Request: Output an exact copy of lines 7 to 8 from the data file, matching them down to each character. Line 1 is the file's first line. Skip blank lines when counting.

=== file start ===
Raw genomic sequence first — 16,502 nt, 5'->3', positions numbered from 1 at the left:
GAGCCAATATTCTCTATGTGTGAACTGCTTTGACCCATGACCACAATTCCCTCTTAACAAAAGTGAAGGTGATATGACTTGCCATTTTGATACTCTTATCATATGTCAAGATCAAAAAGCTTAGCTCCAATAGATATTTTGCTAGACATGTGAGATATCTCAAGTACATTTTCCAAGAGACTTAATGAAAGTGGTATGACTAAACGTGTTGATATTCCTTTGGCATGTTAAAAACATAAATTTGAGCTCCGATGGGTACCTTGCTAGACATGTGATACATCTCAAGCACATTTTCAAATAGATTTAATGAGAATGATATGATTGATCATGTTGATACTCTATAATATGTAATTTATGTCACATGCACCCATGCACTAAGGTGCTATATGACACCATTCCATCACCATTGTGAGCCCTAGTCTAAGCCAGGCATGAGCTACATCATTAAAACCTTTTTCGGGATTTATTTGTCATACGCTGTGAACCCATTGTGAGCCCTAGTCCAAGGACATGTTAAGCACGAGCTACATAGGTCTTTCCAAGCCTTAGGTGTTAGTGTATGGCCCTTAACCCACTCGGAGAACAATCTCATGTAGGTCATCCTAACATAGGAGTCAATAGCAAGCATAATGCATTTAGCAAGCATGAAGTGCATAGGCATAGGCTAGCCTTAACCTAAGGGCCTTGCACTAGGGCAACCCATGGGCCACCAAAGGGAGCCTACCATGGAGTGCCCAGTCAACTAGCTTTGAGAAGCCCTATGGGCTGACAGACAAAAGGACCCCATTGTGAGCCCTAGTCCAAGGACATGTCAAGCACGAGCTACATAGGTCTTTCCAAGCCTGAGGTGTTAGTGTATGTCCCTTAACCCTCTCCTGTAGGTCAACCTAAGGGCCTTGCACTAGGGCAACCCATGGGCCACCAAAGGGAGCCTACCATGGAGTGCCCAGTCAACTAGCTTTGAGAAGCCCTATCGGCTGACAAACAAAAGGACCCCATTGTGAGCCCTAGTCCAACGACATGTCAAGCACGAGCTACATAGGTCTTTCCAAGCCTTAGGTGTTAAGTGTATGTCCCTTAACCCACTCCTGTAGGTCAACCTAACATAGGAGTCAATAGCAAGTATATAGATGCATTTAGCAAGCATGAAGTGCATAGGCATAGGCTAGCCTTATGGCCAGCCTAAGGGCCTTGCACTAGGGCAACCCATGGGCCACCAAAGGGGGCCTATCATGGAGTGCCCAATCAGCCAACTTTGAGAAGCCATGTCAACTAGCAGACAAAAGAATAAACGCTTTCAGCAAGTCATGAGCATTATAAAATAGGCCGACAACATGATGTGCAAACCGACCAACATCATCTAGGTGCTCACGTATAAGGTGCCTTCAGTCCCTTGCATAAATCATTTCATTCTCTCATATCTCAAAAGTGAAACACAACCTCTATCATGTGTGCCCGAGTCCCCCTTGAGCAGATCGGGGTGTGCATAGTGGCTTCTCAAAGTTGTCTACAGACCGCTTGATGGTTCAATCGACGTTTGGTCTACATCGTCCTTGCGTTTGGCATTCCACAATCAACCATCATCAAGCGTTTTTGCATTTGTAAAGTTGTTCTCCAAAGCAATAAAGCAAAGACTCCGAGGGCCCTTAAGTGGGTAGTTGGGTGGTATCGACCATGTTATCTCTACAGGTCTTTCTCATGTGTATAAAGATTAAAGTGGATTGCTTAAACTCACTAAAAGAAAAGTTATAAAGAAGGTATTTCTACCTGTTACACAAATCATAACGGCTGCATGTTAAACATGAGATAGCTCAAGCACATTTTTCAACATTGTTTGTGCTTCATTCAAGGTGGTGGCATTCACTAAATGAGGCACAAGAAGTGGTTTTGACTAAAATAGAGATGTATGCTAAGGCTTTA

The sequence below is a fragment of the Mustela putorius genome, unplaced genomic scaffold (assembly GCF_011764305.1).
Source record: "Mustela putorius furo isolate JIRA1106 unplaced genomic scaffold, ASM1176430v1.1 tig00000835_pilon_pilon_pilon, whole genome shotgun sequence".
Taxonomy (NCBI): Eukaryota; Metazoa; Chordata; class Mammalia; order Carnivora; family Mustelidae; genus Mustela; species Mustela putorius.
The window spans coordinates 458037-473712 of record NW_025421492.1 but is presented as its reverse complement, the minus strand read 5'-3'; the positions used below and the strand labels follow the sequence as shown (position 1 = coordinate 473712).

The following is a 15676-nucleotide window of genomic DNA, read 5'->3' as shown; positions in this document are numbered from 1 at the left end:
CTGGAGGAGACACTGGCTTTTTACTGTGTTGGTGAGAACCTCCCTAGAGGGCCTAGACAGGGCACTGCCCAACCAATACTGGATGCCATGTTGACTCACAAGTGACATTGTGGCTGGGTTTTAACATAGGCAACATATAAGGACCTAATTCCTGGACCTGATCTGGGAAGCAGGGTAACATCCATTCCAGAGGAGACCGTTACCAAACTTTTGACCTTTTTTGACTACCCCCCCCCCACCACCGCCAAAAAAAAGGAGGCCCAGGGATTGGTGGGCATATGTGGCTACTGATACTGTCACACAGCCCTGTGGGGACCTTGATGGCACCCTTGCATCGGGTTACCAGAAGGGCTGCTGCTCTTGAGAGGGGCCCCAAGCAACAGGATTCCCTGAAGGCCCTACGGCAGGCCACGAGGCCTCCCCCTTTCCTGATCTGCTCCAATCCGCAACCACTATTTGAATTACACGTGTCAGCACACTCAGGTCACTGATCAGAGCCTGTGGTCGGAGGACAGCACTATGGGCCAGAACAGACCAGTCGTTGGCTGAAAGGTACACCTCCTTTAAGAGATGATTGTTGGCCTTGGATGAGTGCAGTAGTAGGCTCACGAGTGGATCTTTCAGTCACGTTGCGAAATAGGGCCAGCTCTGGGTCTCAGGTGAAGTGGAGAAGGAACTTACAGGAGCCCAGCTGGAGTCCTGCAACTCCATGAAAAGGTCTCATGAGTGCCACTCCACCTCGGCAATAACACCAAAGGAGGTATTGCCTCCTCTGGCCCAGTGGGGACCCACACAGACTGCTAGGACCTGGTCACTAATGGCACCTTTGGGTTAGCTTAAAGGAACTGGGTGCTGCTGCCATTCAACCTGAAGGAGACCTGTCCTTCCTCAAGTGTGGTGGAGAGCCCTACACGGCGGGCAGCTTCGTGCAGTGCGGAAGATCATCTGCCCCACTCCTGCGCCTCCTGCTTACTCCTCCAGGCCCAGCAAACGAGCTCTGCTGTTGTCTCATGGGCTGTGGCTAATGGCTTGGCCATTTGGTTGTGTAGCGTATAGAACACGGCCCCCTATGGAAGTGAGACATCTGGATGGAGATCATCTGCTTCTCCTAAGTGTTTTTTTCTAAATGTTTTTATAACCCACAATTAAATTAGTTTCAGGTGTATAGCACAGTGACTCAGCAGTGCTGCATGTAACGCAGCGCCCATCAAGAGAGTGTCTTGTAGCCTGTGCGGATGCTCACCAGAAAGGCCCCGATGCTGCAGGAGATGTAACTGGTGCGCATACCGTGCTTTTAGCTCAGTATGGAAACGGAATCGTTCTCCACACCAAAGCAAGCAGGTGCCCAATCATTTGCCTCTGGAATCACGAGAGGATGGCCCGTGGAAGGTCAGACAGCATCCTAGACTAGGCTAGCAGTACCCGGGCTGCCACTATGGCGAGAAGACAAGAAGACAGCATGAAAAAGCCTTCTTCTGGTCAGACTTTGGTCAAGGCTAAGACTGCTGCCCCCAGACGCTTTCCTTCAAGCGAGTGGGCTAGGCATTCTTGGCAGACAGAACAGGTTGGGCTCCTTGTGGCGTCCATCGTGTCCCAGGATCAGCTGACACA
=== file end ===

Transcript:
The following is a 15676-nucleotide window of genomic DNA, read 5'->3' as shown; positions in this document are numbered from 1 at the left end:
CTGGAGGAGACACTGGCTTTTTACTGTGTTGGTGAGAACCTCCCTAGAGGGCCTAGACAGGGCACTGCCCAACCAATACTGGATGCCATGTTGACTCACAAGTGACATTGTGGCTGGGTTTTAACATAGGCAACATATAAGGACCTAATTCCTGGACCTGATCTGGGAAGCAGGGTAACATCCATTCCAGAGGAGACCGTTACCAAACTTTTGACCTTTTTTGACTACCCCCCCCCCACCACCGCCAAAAAAAAGGAGGCCCAGGGATTGGTGGGCATATGTGGCTACTGATACTGTCACACAGCCCTGTGGGGACCTTGATGGCACCCTTGCATCGGGTTACCAGAAGGGCTGCTGCTCTTGAGAGGGGCCCCAAGCAACAGGATTCCCTGAAGGCCCTACGGCAGGCCACGAGGCCTCCCCCTTTCCTGATCTGCTCCAATCCGCAACCACTATTTGAATTACACGTGTCAGCACACTCAGGTCACTGATCAGAGCCTGTGGTCGGAGGACAGCACTATGGGCCAGAACAGACCAGTCGTTGGCTGAAAGGTACACCTCCTTTAAGAGATGATTGTTGGCCTTGGATGAGTGCAGTAGTAGGCTCACGAGTGGATCTTTCAGTCACGTTGCGAAATAGGGCCAGCTCTGGGTCTCAGGTGAAGTGGAGAAGGAACTTACAGGAGCCCAGCTGGAGTCCTGCAACTCCATGAAAAGGTCTCATGAGTGCCACTCCACCTCGGCAATAACACCAAAGGAGGTATTGCCTCCTCTGGCCCAGTGGGGACCCACACAGACTGCTAGGACCTGGTCACTAATGGCACCTTTGGGTTAGCTTAAAGGAACTGGGTGCTGCTGCCATTCAACCTGAAGGAGACCTGTCCTTCCTCAAGTGTGGTGGAGAGCCCTACACGGCGGGCAGCTTCGTGCAGTGCGGAAGATCATCTGCCCCACTCCTGCGCCTCCTGCTTACTCCTCCAGGCCCAGCAAACGAGCTCTGCTGTTGTCTCATGGGCTGTGGCTAATGGCTTGGCCATTTGGTTGTGTAGCGTATAGAACACGGCCCCCTATGGAAGTGAGACATCTGGATGGAGATCATCTGCTTCTCCTAAGTGTTTTTTTCTAAATGTTTTTATAACCCACAATTAAATTAGTTTCAGGTGTATAGCACAGTGACTCAGCAGTGCTGCATGTAACGCAGCGCCCATCAAGAGAGTGTCTTGTAGCCTGTGCGGATGCTCACCAGAAAGGCCCCGATGCTGCAGGAGATGTAACTGGTGCGCATACCGTGCTTTTAGCTCAGTATGGAAACGGAATCGTTCTCCACACCAAAGCAAGCAGGTGCCCAATCATTTGCCTCTGGAATCACGAGAGGATGGCCCGTGGAAGGTCAGACAGCATCCTAGACTAGGCTAGCAGTACCCGGGCTGCCACTATGGCGAGAAGACAAGAAGACAGCATGAAAAAGCCTTCTTCTGGTCAGACTTTGGTCAAGGCTAAGACTGCTGCCCCCAGACGCTTTCCTTCAAGCGAGTGGGCTAGGCATTCTTGGCAGACAGAACAGGTTGGGCTCCTTGTGGCGTCCATCGTGTCCCAGGATCAGCTGACACA